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15-million-year-old Megalodon fossil tooth found by friends in Maribojoc

15-million-year-old Megalodon fossil tooth found by friends in Maribojoc

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15-million-year-old Megalodon fossil tooth found by friends in Maribojoc

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Photo: via National Museum – Bohol

Christian Gio Bangalao, Jestoni Alagon, Fel Vincent Vargas and Geo Rodell Nacorda went on a hiking trip when they accidentally found an unusual fossil in a mountainous barangay in Maribojoc town.

It was part of their spiritual activity as members of the Singles for Christ.

Bangalao, 25, said that while they took respite in an uphill road in Barangay Jandig in Maribojoc, he tripped over something protruding from the earth.

“Pagduko nako naa koy nakit- an unusual. Murag shell pero lahi ra sa shell. Mao na-curious ko,” said Bangalao.

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Using a stick, he dug the soil and he got half of the object since it broke. Later he got the half which was still intact.

Vargas, 23, said they had no idea what was it but they suspected it was a tooth of an animal. He took photos and posted it on Facebook. A friend, he said, told him to inquire with the reseacher at the National Museum of the Philippines- Bohol Area Museum and Satellite Office (NMPB).

Personnel from the NMPB headed by Charlemeine Tantingco, museum researcher, came to check the specimen and the area where they found it.

Days after their discovery, they were informed that the fossilized tooth belongs to the Megalodon (Otodus megalodon) previously known as Carcharocles megalodon, a huge shark that lived during the Miocene to Pliocene period, which lasted from around 15.9 to 2.6 million years ago.

Jestoni Alagon, 23, said that the discovery would give better understanding of the sharks of Maribojoc past and present, as they remain as an important part of the town’s unique natural heritage.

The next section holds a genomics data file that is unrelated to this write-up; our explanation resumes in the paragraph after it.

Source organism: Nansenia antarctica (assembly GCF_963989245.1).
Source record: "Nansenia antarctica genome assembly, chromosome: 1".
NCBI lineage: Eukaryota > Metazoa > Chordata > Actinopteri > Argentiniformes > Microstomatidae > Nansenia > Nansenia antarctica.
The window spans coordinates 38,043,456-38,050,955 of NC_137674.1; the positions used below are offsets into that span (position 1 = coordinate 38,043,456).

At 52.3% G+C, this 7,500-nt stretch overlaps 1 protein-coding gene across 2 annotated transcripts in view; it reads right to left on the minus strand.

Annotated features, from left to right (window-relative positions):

The quadrumvirate donated the fossil tooth to the National Museum-Bohol branch last May 28, 2020.

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This isn’t the first time a megalodon has been found in Marobojoc town. In 2018,

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Venjo Busalla found a fossil at Maribojoc’s town plaza.

It is currently on display at the National Museum of Natural History in Manila.

Coming across a megalodon fossil is considered a rare find, according to Professor Jose Marianito Luspo.

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He said the discovery of the fossil would give better understanding of how the island of Bohol was formed— from part of the sea floor and became land.

“There was a time that sea creatures used to swim in the area. Because the rise of coral which later became limestone then became foundation of the island, the remains of these sharks and megalodons became part of the landscape, ” Luspo said.

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The four didn’t expect that their spiritual activity on May 24, 2020 would led to a bigger discovery that will provide key insights into the influence of geological changes on the evolution of mammals.

They hope the fossil will eventually be available for exhibit.

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